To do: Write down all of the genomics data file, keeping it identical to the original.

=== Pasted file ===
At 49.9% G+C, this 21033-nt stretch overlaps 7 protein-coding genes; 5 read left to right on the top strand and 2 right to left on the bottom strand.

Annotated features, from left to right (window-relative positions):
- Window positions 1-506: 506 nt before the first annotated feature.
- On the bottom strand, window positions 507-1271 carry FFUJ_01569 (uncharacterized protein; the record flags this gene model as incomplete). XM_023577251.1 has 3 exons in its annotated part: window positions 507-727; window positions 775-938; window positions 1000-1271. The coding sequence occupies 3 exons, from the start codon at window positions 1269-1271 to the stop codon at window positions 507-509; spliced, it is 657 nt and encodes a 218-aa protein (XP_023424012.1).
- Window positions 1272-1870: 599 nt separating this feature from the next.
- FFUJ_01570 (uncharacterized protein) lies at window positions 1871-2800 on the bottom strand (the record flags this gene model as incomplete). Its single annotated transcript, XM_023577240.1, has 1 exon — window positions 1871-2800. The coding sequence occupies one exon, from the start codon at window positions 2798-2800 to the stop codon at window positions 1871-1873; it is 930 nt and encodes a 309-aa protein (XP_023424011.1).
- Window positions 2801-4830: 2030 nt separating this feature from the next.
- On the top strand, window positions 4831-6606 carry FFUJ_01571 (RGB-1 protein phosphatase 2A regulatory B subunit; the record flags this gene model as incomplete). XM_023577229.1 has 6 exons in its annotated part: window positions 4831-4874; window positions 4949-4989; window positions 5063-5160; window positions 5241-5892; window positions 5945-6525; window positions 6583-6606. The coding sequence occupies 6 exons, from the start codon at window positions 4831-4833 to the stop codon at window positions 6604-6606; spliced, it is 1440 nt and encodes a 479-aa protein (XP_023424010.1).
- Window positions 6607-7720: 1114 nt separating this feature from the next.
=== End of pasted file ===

At 49.9% G+C, this 21033-nt stretch overlaps 7 protein-coding genes; 5 read left to right on the top strand and 2 right to left on the bottom strand.

Annotated features, from left to right (window-relative positions):
- Window positions 1-506: 506 nt before the first annotated feature.
- On the bottom strand, window positions 507-1271 carry FFUJ_01569 (uncharacterized protein; the record flags this gene model as incomplete). XM_023577251.1 has 3 exons in its annotated part: window positions 507-727; window positions 775-938; window positions 1000-1271. The coding sequence occupies 3 exons, from the start codon at window positions 1269-1271 to the stop codon at window positions 507-509; spliced, it is 657 nt and encodes a 218-aa protein (XP_023424012.1).
- Window positions 1272-1870: 599 nt separating this feature from the next.
- FFUJ_01570 (uncharacterized protein) lies at window positions 1871-2800 on the bottom strand (the record flags this gene model as incomplete). Its single annotated transcript, XM_023577240.1, has 1 exon — window positions 1871-2800. The coding sequence occupies one exon, from the start codon at window positions 2798-2800 to the stop codon at window positions 1871-1873; it is 930 nt and encodes a 309-aa protein (XP_023424011.1).
- Window positions 2801-4830: 2030 nt separating this feature from the next.
- On the top strand, window positions 4831-6606 carry FFUJ_01571 (RGB-1 protein phosphatase 2A regulatory B subunit; the record flags this gene model as incomplete). XM_023577229.1 has 6 exons in its annotated part: window positions 4831-4874; window positions 4949-4989; window positions 5063-5160; window positions 5241-5892; window positions 5945-6525; window positions 6583-6606. The coding sequence occupies 6 exons, from the start codon at window positions 4831-4833 to the stop codon at window positions 6604-6606; spliced, it is 1440 nt and encodes a 479-aa protein (XP_023424010.1).
- Window positions 6607-7720: 1114 nt separating this feature from the next.